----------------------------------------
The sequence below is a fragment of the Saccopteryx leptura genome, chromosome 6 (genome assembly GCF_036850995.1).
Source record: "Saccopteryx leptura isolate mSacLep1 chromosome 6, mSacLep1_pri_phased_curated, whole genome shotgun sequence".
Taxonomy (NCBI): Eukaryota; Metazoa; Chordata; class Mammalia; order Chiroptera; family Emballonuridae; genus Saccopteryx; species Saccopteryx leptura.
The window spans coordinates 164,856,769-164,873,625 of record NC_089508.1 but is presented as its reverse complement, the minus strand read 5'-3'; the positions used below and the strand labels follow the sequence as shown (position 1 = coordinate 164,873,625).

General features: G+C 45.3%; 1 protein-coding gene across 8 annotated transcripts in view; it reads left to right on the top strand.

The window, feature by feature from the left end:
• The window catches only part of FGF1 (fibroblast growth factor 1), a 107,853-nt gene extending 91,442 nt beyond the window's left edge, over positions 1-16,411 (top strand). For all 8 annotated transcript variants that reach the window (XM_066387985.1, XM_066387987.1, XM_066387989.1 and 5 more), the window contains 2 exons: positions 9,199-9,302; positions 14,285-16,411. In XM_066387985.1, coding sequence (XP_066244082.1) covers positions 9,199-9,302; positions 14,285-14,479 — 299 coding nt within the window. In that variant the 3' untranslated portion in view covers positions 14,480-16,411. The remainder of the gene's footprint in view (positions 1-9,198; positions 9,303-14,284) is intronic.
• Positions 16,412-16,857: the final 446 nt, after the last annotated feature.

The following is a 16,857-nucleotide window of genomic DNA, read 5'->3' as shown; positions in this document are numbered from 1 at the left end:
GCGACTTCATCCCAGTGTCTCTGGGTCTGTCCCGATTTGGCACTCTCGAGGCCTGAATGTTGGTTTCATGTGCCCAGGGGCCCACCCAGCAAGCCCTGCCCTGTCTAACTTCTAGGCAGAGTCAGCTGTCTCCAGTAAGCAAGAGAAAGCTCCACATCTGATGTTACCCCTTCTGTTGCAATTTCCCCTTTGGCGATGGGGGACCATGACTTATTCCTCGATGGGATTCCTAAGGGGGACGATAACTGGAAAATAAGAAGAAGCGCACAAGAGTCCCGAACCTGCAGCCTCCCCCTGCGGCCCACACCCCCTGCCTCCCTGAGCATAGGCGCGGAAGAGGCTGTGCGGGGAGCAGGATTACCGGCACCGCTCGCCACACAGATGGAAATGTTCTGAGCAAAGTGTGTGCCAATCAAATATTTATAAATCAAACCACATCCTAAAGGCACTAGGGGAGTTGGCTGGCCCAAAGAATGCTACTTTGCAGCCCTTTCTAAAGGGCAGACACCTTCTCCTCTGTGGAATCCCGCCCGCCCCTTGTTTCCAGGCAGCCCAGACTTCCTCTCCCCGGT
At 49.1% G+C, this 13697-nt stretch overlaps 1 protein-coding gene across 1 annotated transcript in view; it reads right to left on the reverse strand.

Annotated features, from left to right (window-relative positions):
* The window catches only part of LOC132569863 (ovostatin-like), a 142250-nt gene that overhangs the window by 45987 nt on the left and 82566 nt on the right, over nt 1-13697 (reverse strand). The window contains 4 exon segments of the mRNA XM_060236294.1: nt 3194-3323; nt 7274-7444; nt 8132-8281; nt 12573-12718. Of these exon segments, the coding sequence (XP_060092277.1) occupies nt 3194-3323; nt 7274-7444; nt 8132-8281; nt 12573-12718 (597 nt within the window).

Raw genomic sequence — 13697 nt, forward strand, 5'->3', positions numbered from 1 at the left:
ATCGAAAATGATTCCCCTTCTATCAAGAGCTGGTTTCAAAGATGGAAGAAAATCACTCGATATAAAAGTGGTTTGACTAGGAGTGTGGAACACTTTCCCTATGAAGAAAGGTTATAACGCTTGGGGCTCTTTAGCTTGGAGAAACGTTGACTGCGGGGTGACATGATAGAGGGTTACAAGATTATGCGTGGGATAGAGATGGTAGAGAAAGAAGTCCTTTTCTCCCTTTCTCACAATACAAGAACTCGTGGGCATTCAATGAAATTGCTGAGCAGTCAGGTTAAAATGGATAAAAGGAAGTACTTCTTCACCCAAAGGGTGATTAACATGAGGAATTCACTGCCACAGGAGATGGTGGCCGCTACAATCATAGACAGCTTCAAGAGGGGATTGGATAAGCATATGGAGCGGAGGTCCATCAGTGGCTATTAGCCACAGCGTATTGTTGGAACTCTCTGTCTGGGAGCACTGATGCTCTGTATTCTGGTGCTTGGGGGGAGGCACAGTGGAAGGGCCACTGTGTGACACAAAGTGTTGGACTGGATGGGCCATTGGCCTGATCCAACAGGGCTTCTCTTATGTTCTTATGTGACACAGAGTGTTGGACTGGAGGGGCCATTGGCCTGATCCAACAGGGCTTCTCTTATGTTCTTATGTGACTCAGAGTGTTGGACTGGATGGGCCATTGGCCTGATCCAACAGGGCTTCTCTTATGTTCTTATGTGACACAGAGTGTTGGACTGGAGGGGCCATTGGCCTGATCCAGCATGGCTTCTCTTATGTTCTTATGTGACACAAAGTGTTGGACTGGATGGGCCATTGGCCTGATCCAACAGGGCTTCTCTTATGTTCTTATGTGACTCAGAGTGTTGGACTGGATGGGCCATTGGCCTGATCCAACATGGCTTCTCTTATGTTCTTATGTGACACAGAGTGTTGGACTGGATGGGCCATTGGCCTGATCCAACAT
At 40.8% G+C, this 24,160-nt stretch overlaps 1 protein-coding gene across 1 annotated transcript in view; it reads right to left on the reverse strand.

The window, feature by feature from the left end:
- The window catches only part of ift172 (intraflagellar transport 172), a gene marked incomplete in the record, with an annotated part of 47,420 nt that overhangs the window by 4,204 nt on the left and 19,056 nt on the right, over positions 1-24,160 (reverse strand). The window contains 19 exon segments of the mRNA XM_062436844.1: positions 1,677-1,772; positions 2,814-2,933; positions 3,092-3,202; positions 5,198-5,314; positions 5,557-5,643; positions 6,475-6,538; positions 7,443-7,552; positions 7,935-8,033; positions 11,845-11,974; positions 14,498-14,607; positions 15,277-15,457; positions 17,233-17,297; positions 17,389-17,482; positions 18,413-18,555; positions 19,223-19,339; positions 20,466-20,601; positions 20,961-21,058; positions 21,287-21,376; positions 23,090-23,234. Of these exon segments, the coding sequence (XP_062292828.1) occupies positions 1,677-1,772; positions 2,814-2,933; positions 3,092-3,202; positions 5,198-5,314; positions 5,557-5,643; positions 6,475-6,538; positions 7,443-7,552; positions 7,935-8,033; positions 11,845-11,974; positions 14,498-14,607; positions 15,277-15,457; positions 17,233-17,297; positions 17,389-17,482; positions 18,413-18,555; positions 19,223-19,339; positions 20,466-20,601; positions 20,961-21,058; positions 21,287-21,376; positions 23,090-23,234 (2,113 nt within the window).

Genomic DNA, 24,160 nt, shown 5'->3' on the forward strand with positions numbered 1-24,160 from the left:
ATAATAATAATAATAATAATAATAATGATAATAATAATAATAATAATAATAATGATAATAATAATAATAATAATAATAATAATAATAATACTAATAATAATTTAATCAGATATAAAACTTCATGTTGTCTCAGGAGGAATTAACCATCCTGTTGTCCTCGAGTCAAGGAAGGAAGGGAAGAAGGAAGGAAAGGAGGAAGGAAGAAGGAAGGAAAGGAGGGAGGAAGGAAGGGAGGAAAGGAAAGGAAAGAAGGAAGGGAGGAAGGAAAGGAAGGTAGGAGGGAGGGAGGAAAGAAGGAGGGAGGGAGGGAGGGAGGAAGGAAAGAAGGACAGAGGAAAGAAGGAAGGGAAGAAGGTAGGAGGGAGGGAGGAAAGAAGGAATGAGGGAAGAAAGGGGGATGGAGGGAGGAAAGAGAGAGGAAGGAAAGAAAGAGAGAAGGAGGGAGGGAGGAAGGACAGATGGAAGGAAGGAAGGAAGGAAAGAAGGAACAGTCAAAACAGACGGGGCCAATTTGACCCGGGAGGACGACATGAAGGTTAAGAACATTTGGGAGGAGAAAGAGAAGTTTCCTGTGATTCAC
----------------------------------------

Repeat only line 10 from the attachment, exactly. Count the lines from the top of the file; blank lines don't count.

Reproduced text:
GCGACTTCATCCCAGTGTCTCTGGGTCTGTCCCGATTTGGCACTCTCGAGGCCTGAATGTTGGTTTCATGTGCCCAGGGGCCCACCCAGCAAGCCCTGCCCTGTCTAACTTCTAGGCAGAGTCAGCTGTCTCCAGTAAGCAAGAGAAAGCTCCACATCTGATGTTACCCCTTCTGTTGCAATTTCCCCTTTGGCGATGGGGGACCATGACTTATTCCTCGATGGGATTCCTAAGGGGGACGATAACTGGAAAATAAGAAGAAGCGCACAAGAGTCCCGAACCTGCAGCCTCCCCCTGCGGCCCACACCCCCTGCCTCCCTGAGCATAGGCGCGGAAGAGGCTGTGCGGGGAGCAGGATTACCGGCACCGCTCGCCACACAGATGGAAATGTTCTGAGCAAAGTGTGTGCCAATCAAATATTTATAAATCAAACCACATCCTAAAGGCACTAGGGGAGTTGGCTGGCCCAAAGAATGCTACTTTGCAGCCCTTTCTAAAGGGCAGACACCTTCTCCTCTGTGGAATCCCGCCCGCCCCTTGTTTCCAGGCAGCCCAGACTTCCTCTCCCCGGT